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Using Serial Ports on GNU/Linux Systems

While for the modern PC user serial ports are just a page on Wikipedia, for the embedded developer a 3 wire UART can be a simple point-to-point bus, or even the only way you have to access the debug data of the system.

Serial ports are almost always used in SoC based designs as the bus to access the bootloader command prompt and the debugging console, and is not uncommon to find SoC with 5 or more serial ports. Also, many peripherals communicate with the main processor via UARTs, such as GPS, GSM modems, Bluetooth radio, field bus devices and general purpose microcontrollers.

On a GNU/Linux system, a serial port is just a character device file, which can be opened, written, read and closed. However, to properly use the device from a C application, you have to use a certain command sequence, which can be quite tricky if you never did it before.

Opening a Serial Port Device

The serial port should be always opened in non-blocking mode, so that the open call do not block if the device was previously misconfigured. After that, the resulting file descriptor can be resetted to blocking mode with an appropriate fcntl.

An example to do that is the following:

int fd;

int open_port (char * path)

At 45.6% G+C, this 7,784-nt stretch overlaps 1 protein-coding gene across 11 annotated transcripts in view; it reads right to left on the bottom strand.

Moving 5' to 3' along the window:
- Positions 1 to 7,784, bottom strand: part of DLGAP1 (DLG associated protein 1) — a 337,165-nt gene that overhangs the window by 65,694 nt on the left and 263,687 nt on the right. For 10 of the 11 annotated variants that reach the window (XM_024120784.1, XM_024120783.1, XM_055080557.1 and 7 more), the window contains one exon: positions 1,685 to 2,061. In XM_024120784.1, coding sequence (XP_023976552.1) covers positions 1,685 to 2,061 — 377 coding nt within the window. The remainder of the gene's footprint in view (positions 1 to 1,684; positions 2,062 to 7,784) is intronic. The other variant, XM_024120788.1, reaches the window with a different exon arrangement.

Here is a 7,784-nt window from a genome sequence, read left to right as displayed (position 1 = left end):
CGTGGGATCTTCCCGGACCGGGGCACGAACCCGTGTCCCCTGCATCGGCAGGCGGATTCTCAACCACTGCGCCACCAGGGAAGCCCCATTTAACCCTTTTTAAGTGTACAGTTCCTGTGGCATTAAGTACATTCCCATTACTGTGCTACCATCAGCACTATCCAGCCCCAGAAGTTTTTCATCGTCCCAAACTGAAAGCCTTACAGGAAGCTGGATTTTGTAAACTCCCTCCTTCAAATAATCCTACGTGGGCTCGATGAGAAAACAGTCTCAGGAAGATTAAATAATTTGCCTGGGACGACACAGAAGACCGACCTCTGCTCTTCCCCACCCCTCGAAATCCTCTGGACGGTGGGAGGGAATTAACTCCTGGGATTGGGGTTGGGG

{
  int ret;

  fd = open(path, O_RDWR | O_NOCTTY | O_NONBLOCK);
  if (fd < 0) {
    perror("open");
    exit(-1);
  }

  ret = fcntl(fd, F_SETFL, O_RDWR);
  if (ret < 0) {
    perror("fcntl");
    exit(-1);
  }

  return 0;
}

Configuring a serial port

Serial port configuration is handled by the tcsetattr syscall, and can become quite complicated as the function has many flags that you’ll probably never need.

When dealing with 3-wire UART (the one with just tx, rx and reference ground) with standard data encoding (8 bit data, 1 stop bit, no parity), things get simpler, as what you need is just a “raw mode” terminal, described in the manual as:

Input is available character by character, echoing is disabled, and all special processing of terminal input and output characters is disabled.

At this point all you have to do is set the terminal to “raw mode”, set the correct port speed and flush the eventual spurious data still on buffers, such as in:

int config_port (void)
{
  struct termios tp;
  int ret;

  ret = tcgetattr(fd, &tp);
  if (ret < 0)
    perror("tcgetattr");

  cfmakeraw(&tp);

  cfsetspeed(&tp, B38400);

  ret = tcsetattr(fd, TCSANOW, &tp);
  if (ret < 0)
    perror("tcsetattr");

  ret = tcflush(fd, TCIOFLUSH);
  if (ret < 0)
    perror("tcflush");

  return ret;
}

At this point, you are free to write and read to the port using your favorite functions.

Closing a serial port

When you are over, just close the port with the standard close call, as in:

void close_port (void)
{
  close(fd);
}
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One Response to Using Serial Ports on GNU/Linux Systems

  1. dalsename says:

    Very instructive

    Thanks!

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